As a realtor, I learn the most about home maintenance, safety, and repairs during inspections. General inspections should be done once a contract has been negotiated during the buyer’s option period. We always recommend that a buyer get a general inspection. Based on what is found by the inspector, you can decide if a specific tradesman should come and inspect anything further. An example might be that the general inspector tells you there are some electrical issues with the home. So we decide to bring an electrician over to the home to a) confirm there is a problem, b) address how this affects the electrical system and overall safety of the home, and c) how much it will cost you to remedy the problem.
I have been in the real estate business almost 3 years. I listen to inspectors probably once a week. You would think that if I hear of a common problem in homes over and over and over, I would check to see if such a problem existed in my own home. Nope. It took me three years to discover (aka walk into my closet and take one look) that I have a certain brand of electrical panel that is now considered to be a fire hazard.
Your homework for the weekend: Walk over to your electric panel…aka breaker box…aka that thing you go to when a fuse blows and you open a little door and flip one of many black switches. If your panel says “Federal Pacific” on the outside, you have an electric panel that is not up to code and considered a fire hazard for today’s standards.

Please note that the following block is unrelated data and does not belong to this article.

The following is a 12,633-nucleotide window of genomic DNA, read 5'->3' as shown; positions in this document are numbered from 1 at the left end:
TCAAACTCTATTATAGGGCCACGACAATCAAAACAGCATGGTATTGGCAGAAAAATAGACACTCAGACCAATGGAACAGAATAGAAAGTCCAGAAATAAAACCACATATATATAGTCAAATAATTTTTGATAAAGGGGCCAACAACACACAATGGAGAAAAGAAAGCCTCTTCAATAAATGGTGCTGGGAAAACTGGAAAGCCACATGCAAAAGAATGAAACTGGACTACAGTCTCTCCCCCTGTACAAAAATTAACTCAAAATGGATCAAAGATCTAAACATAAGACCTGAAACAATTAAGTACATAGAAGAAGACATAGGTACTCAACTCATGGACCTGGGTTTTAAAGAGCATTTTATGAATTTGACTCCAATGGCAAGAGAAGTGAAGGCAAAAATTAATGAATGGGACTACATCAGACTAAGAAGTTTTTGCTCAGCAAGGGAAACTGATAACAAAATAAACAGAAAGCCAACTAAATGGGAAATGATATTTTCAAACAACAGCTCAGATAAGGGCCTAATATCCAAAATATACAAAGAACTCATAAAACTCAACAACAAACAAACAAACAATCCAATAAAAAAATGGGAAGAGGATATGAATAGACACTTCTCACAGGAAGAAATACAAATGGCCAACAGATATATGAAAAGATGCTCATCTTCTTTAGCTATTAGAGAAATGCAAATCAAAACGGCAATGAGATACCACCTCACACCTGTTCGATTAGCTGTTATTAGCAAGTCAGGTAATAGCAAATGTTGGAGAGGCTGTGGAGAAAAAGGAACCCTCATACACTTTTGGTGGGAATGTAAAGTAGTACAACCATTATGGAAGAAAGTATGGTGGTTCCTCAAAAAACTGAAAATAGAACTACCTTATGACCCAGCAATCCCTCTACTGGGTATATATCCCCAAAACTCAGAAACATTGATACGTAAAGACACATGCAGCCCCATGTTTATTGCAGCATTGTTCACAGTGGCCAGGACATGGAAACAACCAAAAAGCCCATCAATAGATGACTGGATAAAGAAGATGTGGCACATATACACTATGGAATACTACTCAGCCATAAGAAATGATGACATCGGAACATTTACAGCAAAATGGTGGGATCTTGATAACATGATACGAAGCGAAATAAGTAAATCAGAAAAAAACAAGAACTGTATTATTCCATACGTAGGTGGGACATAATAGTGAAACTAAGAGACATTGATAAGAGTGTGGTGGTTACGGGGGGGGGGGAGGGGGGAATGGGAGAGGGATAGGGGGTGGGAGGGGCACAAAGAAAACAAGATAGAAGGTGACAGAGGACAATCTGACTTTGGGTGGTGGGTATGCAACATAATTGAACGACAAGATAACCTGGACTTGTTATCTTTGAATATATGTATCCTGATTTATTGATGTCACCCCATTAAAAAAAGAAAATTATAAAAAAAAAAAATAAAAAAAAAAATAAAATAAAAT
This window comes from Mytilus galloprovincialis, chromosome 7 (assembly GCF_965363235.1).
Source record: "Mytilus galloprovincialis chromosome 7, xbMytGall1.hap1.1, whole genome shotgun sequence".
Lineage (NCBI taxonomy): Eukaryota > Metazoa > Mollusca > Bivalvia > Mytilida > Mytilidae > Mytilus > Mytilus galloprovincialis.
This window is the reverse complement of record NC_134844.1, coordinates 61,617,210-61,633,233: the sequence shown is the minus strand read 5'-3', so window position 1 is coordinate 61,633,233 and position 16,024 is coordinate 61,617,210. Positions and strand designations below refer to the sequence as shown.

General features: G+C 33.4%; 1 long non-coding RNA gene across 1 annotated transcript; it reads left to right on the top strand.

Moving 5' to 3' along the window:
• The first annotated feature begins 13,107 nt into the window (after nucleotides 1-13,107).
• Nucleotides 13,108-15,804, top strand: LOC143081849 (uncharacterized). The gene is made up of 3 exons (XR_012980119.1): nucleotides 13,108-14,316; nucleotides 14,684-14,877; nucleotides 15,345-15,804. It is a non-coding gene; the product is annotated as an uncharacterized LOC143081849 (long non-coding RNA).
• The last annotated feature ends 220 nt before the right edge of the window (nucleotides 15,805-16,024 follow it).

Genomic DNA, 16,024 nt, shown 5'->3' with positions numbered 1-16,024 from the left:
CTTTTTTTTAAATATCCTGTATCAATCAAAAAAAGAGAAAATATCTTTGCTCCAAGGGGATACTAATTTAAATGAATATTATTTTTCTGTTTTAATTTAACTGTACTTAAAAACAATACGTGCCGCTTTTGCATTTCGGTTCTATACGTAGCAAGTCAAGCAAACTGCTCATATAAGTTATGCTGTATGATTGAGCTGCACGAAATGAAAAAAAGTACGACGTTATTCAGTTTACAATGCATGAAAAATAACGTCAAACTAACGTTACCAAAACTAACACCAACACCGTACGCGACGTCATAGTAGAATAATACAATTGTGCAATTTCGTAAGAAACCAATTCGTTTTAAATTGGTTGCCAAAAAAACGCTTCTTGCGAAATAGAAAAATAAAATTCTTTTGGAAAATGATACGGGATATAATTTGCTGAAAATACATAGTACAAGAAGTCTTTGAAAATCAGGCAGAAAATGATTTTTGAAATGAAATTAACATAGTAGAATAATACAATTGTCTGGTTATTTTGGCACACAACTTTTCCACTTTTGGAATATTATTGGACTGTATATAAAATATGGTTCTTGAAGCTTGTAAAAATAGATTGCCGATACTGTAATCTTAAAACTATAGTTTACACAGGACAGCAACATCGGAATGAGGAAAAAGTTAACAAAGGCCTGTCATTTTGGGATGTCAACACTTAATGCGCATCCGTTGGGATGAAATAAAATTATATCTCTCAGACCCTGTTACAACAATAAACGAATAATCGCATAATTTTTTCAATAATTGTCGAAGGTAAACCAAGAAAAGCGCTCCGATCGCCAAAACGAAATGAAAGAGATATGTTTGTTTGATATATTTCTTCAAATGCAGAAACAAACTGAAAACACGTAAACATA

To replace an electric panel will run you about $1500 with a reputable electrician. Does it totally suck to spend $1500 on a new electric panel? Absolutely. But it would suck more for your house to burn down. If you live in a rental, I would still suggest checking out what is in place and alerting your landlord that you heard from a random friend (me!) that those panels can cause fires. There’s a good chance they won’t care. But go ahead and try!
What to do if you are purchasing a home that has a Federal Pacific electric panel? Your realtor needs to ask that it either be replaced or there be some sort of concession for you to replace it. In my opinion, this is just a given and should not be negotiable. Most importantly, your inspector and realtor should not allow you to purchase a home without alerting you of the potential hazard prior to your option period expiring. Knowledge is power, right? And you want to be as knowledgeable as possible when it comes to your home and family.
SIDE NOTE: On the subject of electrical issues…if your lights dim in certain rooms when your AC cycles on, you likely have an electric panel that doesn’t provide your home with enough power. You need a larger capacity breaker to sufficiently “power up” everything in your house (AC, TV’s, computer, 5 phone chargers, etc). When you notice things like dimming lights, have an electrician come look at your system. The lights are likely dimming because your panel is working extra hard to provide power everywhere and a short can easily occur, causing a fire.
Now to get my OWN panel updated….